Dr. Melanie Goble
The past month has been a painful one for the veterinary community. There have been many deaths, some to suicide, some to cancer, some to other illnesses and accidents. My heart breaks for the families and friends of each of these veterinarians, veterinary students, technicians, and assistants.
I have spoken with family and friends of those lost. I have been asked to critique suicide awareness content. I am happy to do all of these things if they will help bring some measure of peace or understanding to others.
One of the things that was brought sharply to my attention was the wording that many people use “committed suicide.”
The term committed, indicates that it is a crime that was chosen. What people often fail to remember is that suicide is the culmination of disease of the mind. The mind is not healthy when this choice is made. Just as a body eventually “gives up” after a chronic illness, or even old age, the mind gives up and death by suicide is the outcome of that disease. We don’t say someone committed cancer or heart attack. We say they died from cancer or a heart attack. We recognize the underlying disease. Even when a disease is the result of life choices, such as smoking, we don’t say they committed suicide. They didn’t want to develop lung or throat cancer from smoking. They likely didn’t want to die if they were in their “right mind.” The same is true for those with mental health conditions. They do not want to have a mental health disease. In their “right mind,” they likely didn’t really even want to die, but they saw no other option.
Just as we fight to treat and end cancer, we fight to stop the epidemics of smoking and alcoholism, we also must fight to help those with mental health diseases. We must fight to provide them with the assistance they need to flourish rather than drown. We must try to extend them the honor of remembering the wonderful people they were while alive, recognizing that their fight was against a disease and they lost. They did not commit a crime, the succumbed to their disease.
If you are struggling with the pain of depression, anxiety, or other mental health concerns, you are not alone. Please continue the fight. If you are a veterinarian, or have lost a veterinarian that was close to you, Not One More Vet is here for you. If you are struggling in the USA, please reach out to National Suicide Prevention Lifeline at 1-800-273-TALK (8255) or outside of the USA there is a list of international resources at https://www.nomv.org/support-resources.html.
Dr. Carrie Jurney (DACVIM Neurology)
I am a bit allergic to anything that sounds like “woo”. I don’t respond well when someone tells me that meditation will ground me- ground me to what? My feet and gravity seem to handle that fine already. But my analytic doctor brain really loves a good peer reviewed article, and I’m constantly on the hunt for tools that I can use to decrease burnout, increase resilency and decrease my ever present anxiety. So articles like this one (link;: https://www.ncbi.nlm.nih.gov/pmc/articles/PMC3772979/) that talk about mindfulness as a tool for reducing anxiety are always of interest to me. I even read a study recently that shows that the practice of mindfulness can increase the density of your brain (link: https://www.ncbi.nlm.nih.gov/pmc/articles/PMC3004979/)- and what sort of neurologist would I be if I didn’t want to increase my brain density.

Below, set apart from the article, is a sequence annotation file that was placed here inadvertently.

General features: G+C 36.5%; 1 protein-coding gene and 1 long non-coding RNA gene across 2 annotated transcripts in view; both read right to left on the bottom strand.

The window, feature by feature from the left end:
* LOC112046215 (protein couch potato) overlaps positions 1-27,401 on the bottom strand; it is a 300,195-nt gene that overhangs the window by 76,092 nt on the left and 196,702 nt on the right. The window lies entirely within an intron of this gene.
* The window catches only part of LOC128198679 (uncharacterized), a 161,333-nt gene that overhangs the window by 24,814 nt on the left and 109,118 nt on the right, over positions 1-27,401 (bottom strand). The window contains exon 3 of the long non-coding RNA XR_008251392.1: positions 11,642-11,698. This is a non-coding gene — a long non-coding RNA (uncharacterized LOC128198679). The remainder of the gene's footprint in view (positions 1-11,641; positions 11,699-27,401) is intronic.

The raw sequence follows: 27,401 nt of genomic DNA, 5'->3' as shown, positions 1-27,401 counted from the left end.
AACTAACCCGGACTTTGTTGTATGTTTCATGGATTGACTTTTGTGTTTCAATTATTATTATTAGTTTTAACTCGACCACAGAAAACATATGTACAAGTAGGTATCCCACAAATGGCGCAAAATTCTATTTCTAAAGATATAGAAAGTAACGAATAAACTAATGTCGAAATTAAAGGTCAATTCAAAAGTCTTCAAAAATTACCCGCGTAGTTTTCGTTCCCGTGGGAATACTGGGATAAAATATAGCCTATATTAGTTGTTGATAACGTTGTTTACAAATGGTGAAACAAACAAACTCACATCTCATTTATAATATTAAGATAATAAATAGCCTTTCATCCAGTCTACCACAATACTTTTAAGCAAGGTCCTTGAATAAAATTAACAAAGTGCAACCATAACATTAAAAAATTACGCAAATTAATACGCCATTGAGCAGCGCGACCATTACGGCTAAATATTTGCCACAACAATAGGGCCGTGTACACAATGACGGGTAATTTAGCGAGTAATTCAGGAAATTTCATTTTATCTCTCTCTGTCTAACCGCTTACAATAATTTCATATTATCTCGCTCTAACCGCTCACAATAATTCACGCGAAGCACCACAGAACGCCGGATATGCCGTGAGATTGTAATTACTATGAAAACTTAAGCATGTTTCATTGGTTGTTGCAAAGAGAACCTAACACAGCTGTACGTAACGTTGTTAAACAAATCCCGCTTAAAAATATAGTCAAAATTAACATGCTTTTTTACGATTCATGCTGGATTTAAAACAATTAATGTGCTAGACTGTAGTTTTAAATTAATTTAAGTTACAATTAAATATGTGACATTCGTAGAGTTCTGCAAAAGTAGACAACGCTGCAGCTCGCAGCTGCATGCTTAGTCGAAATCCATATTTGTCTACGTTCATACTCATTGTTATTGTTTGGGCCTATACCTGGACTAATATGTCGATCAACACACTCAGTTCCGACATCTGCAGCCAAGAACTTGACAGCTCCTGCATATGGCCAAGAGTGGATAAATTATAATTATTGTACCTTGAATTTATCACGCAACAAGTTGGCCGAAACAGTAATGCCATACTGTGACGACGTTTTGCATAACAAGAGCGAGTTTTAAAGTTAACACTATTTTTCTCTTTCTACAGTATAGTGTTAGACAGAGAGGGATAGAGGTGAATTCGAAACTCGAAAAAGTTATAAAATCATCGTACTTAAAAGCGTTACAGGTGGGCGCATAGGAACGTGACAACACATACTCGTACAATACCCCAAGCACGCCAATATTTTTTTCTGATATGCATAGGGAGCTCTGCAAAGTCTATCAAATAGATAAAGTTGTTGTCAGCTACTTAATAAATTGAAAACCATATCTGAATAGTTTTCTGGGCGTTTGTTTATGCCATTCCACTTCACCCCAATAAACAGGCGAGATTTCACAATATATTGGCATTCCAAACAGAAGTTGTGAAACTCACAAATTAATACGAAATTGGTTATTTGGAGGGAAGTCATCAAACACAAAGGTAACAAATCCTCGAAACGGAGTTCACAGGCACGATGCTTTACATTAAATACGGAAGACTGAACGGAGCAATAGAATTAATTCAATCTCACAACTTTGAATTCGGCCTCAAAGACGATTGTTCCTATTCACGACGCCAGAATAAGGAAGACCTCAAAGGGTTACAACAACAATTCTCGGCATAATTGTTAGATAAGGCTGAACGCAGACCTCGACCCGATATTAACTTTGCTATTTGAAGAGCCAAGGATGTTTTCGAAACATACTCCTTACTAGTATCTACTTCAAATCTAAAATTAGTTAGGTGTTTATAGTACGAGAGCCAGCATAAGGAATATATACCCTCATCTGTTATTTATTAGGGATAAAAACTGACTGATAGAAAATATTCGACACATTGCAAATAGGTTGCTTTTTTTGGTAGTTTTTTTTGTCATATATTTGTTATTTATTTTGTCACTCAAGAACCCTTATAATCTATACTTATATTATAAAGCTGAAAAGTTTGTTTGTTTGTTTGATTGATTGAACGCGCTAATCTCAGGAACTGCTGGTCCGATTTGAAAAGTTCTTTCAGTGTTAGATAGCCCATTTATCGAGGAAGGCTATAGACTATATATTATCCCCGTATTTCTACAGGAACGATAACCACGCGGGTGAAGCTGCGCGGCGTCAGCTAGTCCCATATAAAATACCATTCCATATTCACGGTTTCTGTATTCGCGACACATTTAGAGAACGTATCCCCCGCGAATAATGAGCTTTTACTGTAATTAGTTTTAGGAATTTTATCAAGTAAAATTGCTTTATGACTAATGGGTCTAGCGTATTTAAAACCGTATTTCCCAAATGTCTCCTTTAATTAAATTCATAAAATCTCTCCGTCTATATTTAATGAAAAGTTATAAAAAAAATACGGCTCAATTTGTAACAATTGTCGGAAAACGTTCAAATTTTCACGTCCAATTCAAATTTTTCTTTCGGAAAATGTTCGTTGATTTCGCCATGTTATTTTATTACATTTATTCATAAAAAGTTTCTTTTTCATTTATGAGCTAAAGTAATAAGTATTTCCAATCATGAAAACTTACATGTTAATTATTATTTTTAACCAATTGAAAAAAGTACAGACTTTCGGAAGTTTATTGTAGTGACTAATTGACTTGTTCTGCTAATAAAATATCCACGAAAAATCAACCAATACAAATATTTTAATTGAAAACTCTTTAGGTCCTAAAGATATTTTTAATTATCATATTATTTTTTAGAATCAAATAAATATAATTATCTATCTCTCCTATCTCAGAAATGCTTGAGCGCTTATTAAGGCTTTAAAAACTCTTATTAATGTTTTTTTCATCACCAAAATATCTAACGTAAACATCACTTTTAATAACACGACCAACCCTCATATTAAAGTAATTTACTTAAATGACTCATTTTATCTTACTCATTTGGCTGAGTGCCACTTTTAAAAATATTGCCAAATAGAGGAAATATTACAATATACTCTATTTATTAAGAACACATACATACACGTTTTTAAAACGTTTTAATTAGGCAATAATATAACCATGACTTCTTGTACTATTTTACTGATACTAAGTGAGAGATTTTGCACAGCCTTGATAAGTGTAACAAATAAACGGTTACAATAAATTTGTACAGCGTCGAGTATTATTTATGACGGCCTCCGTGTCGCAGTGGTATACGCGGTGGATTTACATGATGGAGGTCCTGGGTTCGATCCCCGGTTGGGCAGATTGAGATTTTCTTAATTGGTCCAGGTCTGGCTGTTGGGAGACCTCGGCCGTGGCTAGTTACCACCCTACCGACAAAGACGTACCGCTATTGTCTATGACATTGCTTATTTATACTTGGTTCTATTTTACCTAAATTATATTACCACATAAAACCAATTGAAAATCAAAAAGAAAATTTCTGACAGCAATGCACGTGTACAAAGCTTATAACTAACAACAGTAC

It’s becoming clear that I need to get over myself and give mindfulness meditation a real try. But lord, the thought of sitting still for 30 minutes makes me twitch. I’m going to try to build the habit first, and gradually increase my time. I downloaded the Headspace app on my phone, and daily for the last ten days I’ve been doing the absolute shortest meditation available. 3 minutes. That’s it. Today, I’m going to try to up the ante and do a 5 minute meditation. I don’t really have an endpoint time goal in mind yet, but studies tend to recommend somewhere between 15 and 30 minutes a day. For now though, I’m building the habit, so the goal is to do some meditation, no matter how brief, every single day. I’ve even invited the NOMV community to do it with me- after all I’m going to be way more accountable if 16,000 of my closest friends are doing it too.
The Admin Team of NOMV is a group of veterinarians dedicated to improving veterinary mental health.